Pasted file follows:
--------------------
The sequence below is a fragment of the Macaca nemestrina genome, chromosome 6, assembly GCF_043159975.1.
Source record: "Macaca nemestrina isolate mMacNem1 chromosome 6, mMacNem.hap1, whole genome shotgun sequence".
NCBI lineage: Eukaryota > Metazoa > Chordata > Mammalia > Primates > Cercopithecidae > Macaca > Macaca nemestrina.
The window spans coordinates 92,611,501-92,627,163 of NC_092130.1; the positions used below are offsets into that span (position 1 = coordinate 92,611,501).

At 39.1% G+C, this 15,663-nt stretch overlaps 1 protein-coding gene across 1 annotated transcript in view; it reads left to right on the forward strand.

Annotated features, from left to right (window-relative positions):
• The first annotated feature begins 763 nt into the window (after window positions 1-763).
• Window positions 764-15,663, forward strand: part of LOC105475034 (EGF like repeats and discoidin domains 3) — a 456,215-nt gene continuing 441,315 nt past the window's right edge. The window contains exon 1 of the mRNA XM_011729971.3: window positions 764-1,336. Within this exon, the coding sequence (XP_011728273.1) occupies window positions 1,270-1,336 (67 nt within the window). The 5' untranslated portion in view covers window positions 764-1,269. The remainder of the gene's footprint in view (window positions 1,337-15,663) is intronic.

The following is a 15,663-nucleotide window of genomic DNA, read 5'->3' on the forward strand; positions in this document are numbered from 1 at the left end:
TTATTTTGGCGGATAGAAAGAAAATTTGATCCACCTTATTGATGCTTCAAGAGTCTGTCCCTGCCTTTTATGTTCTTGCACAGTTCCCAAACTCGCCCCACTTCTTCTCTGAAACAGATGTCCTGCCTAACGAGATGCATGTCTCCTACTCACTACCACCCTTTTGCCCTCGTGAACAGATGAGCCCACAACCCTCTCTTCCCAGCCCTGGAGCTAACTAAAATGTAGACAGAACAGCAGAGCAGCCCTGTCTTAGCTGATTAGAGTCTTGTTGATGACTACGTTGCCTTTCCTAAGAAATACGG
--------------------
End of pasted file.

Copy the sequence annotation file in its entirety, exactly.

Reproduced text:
The sequence below is a fragment of the Macaca nemestrina genome, chromosome 6, assembly GCF_043159975.1.
Source record: "Macaca nemestrina isolate mMacNem1 chromosome 6, mMacNem.hap1, whole genome shotgun sequence".
NCBI lineage: Eukaryota > Metazoa > Chordata > Mammalia > Primates > Cercopithecidae > Macaca > Macaca nemestrina.
The window spans coordinates 92,611,501-92,627,163 of NC_092130.1; the positions used below are offsets into that span (position 1 = coordinate 92,611,501).

At 39.1% G+C, this 15,663-nt stretch overlaps 1 protein-coding gene across 1 annotated transcript in view; it reads left to right on the forward strand.

Annotated features, from left to right (window-relative positions):
• The first annotated feature begins 763 nt into the window (after window positions 1-763).
• Window positions 764-15,663, forward strand: part of LOC105475034 (EGF like repeats and discoidin domains 3) — a 456,215-nt gene continuing 441,315 nt past the window's right edge. The window contains exon 1 of the mRNA XM_011729971.3: window positions 764-1,336. Within this exon, the coding sequence (XP_011728273.1) occupies window positions 1,270-1,336 (67 nt within the window). The 5' untranslated portion in view covers window positions 764-1,269. The remainder of the gene's footprint in view (window positions 1,337-15,663) is intronic.

The following is a 15,663-nucleotide window of genomic DNA, read 5'->3' on the forward strand; positions in this document are numbered from 1 at the left end:
TTATTTTGGCGGATAGAAAGAAAATTTGATCCACCTTATTGATGCTTCAAGAGTCTGTCCCTGCCTTTTATGTTCTTGCACAGTTCCCAAACTCGCCCCACTTCTTCTCTGAAACAGATGTCCTGCCTAACGAGATGCATGTCTCCTACTCACTACCACCCTTTTGCCCTCGTGAACAGATGAGCCCACAACCCTCTCTTCCCAGCCCTGGAGCTAACTAAAATGTAGACAGAACAGCAGAGCAGCCCTGTCTTAGCTGATTAGAGTCTTGTTGATGACTACGTTGCCTTTCCTAAGAAATACGG